• Study of the exploitation of the biochemical
potential of microbes for the production of
various products
• Antibiotics, vaccines, steroids, solvents,
vitamins etc.
• Developments of new products using genetic
engineering
Building block of organisms
• All living organisms are composed of cells
• What is true for Escherichia coli is true for
elephants (J. Monod)
• Cells are b/w 1 and 50 micrometer in diameter
• Basic components of living cell
– Cytoplasm
– Cell membrane
– Nucleus
– Ribosome
– Mitoch
Cell Nucleus (DNA Structure)
Cell componets
DNA
• DNA determines
– Heredity
– Cell reproduction
– Protein synthesis
– When DNA is damaged by foreign substances,
various toxic effects, including:
• Mutations
• Cancer
• Birth effects
• Defective immune system
Cell Membrane
• Acts as a barrier from external environment
• It closes the cell and regulates the passage of
ions, nutrients, metabolic products and fat
soluble substances into and out of it
• It is composed of phospholipid bilayer about 8
nm thick
• Highly selective membrane enabling the cell to
concentrate specific metabolites and excrete
waste
• A number of complex transformation takes place
across the membrane
A bacterial membrane
Cell Membrane
• Passive Transport
• Active Transport
Cytoplasm
• Colloidal in nature
• Thick semi-transparent and has higher water
contents
• It contains:
– Hydrophilic components (protein particles,
carbohydrates and salts)
– Hydrophobic components (lipids or fats)
Main function of cytoplasm is absorption and
excretion
Eucaryotic cells
• These cells are 1000-10,000 times larger than
procaryotes
• All cells of higher organisms belong to this
family
• Eucaryotic cells exist in a variety of forms
(Figure)
• Internal structure of eucaryotes is more
complex than procaryotes
• Cell membrane, cell wall
Prokaryotes and Eukaryotes
• Prokaryotic cell
– Genetic material is not enclosed within the membrane
– Cell walls contain complex polysaccharide
peptidoglycan
– Simple method of reproduction
– Size is usually 0.5 to 3 micrometer in diameter
• Eukaryotic cell
– Eukaryote means true nucleus
– Genetic material enclosed in a specialized membrane
– They are larger and more complex than prokaryotes
– Size range from 2 to 200 micrometer
Applications of Prokaryotes
• Metabolically the most diverse of all living systems
• Responsible for most degradation processes
• Can be grown aerobically and anaerobically
• Form a wide range of organic products (this property has both positive
and negative impact on society)
• Positive
– represent a massive resource of biocatalysis for the biotransformation
of organic materials and the degradation of herbicides, insecticides
and other man-made chemicals
• Negative
– Represent the principal agents causing the deterioration of
biomaterial e.g food and wood and are major hazards to public health
(food poisoning and other diseases)
Classification of organisms
• Classified according to their structure and
function
• Divided into three kingdoms
– Plants
– Animals
– Protists (Neither plants nor animals)
• Most are unicellular but some have many cells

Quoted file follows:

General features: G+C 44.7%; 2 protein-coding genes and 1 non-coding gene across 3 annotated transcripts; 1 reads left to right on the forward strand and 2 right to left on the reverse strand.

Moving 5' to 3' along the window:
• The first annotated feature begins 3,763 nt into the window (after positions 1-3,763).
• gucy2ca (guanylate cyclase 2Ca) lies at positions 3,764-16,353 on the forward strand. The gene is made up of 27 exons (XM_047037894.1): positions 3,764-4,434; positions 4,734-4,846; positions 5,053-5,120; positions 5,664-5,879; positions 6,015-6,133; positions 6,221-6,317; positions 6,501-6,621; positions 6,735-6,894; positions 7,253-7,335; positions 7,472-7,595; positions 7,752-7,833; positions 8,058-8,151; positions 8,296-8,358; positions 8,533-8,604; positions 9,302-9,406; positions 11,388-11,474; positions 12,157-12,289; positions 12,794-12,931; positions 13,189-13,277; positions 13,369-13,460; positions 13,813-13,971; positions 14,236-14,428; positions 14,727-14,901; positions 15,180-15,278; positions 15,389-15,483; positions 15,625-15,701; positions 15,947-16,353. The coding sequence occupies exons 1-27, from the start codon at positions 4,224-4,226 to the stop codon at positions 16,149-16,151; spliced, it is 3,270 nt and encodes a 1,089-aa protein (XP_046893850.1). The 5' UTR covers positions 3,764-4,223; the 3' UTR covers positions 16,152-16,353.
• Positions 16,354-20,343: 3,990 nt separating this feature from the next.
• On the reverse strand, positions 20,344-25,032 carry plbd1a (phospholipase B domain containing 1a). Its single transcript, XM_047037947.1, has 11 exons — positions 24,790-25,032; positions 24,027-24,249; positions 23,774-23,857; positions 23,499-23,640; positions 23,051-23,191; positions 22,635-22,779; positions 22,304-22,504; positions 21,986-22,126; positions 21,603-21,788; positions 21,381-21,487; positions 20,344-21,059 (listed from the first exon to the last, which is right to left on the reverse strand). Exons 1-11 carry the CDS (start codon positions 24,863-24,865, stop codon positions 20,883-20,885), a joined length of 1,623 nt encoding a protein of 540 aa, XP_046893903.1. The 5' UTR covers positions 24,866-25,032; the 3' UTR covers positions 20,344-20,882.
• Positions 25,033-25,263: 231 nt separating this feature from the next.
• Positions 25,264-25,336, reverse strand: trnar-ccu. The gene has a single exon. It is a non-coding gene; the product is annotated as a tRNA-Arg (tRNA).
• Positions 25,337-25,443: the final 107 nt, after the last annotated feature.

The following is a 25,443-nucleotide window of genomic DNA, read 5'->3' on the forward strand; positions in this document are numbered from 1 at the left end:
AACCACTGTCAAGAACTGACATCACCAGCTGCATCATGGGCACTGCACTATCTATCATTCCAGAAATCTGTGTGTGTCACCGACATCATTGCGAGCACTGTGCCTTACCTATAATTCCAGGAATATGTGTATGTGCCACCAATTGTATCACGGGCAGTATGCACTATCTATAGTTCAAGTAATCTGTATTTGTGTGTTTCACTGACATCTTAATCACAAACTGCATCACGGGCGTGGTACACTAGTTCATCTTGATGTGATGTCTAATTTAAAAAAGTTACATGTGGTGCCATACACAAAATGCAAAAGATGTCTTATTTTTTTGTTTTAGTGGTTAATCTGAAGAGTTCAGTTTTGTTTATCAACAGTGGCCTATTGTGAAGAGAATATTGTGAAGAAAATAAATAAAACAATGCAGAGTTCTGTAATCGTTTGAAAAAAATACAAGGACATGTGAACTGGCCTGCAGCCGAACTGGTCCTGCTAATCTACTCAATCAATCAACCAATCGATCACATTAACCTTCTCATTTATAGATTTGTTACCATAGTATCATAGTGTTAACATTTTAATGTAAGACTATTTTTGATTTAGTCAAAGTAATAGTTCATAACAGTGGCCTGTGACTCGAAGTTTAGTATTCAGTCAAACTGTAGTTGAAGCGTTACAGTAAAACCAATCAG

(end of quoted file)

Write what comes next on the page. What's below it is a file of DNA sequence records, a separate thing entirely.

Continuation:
• Cells have a membrane around the nucleus
(eukaryotes)
Classification of organisms
• Classifications show differences in several
characteristics including:

– Energy and nutritional requirements

– Rates of growth and product release

– Method of reproduction

– Morphology
Classification of organisms
Morphology
Naming the microorganisms
• They are named in Latin using binary
nomenclature
– First name represents the group or genus
– Second name represents the species
– Escherichia coli C600
– National collection of industrial and marine bacteria
(NCIMB)
– American type culture collection (ATCC)
– Strain (A strain is a subset of a bacterial
species differing from other bacteria of the same
species by some minor but identifiable difference)
Aspergillus awamori
Escherichia coli (E. coli)
• Escherichia coli (E. coli) chosen as a test microorganism.
• E. coli is currently the most specific indicator for faecal contamination of a
water source and therefore it is considered as a model organism in
laboratory research.
• The cells are about 2 μm long and 0.5 μm in diameter, with a cell volume
of 0.6 – 0.7 μm3 (Kubitschek, 1990).
• Optimal growth of E. coli occurs at 37ºC. Under a microscope,
• E. coli is a rod-shaped prokaryotic cell which has a long, rapidly rotating
flagellum (tail) used for movement.
• A strain of E. coli is a sub-group within the species that has unique
characteristics that distinguish it from other E. coli strains.
• These differences are often detectable on the molecular level and may
result in changes to the physiology or life cycle of the bacterium.
• For example, a strain may gain pathogenic capacity or the ability to resist
antimicrobial agents.
• Different strains of E. coli are often host-specific, making it possible to
Different Bacteria
• Pseudomonas aeruginosa
• Pseudomonas aeruginosa (P. aeruginosa) is a gram-
negative rod shaped free living bacterium that is
ubiquitous in the environment
• Staphylococcus aureus
• Staphylococcus aureus (S. aureus) is a gram positive
bacterium usually arranged in grape like irregular
clusters. Although it occurs widely in the environment
it is found mainly on skin and the mucous membranes
of animals. S. aureus can be released into
environments including swimming pools, spa pools and
other recreational waters by human contact.
• Legionella pneumophila
• Legionella pneumophila (L. pneumophila) is a
gram negative rod shaped bacterium.
Yeasts
• Rhodosporidium turoloides

• Rhodosporidium turoloides (R. turoloides) Y4 is oil


producing or oleaginous yeast (Wu et al. 2011).
Since these species contain intracellular valuable
compounds such as lipids, therefore the
disruption of this yeast would be interesting in
order to release the lipids contained in vacoules
within the yeast cell. Once the lipids are released
biodiesel could be produced via a conventional
transesterification process.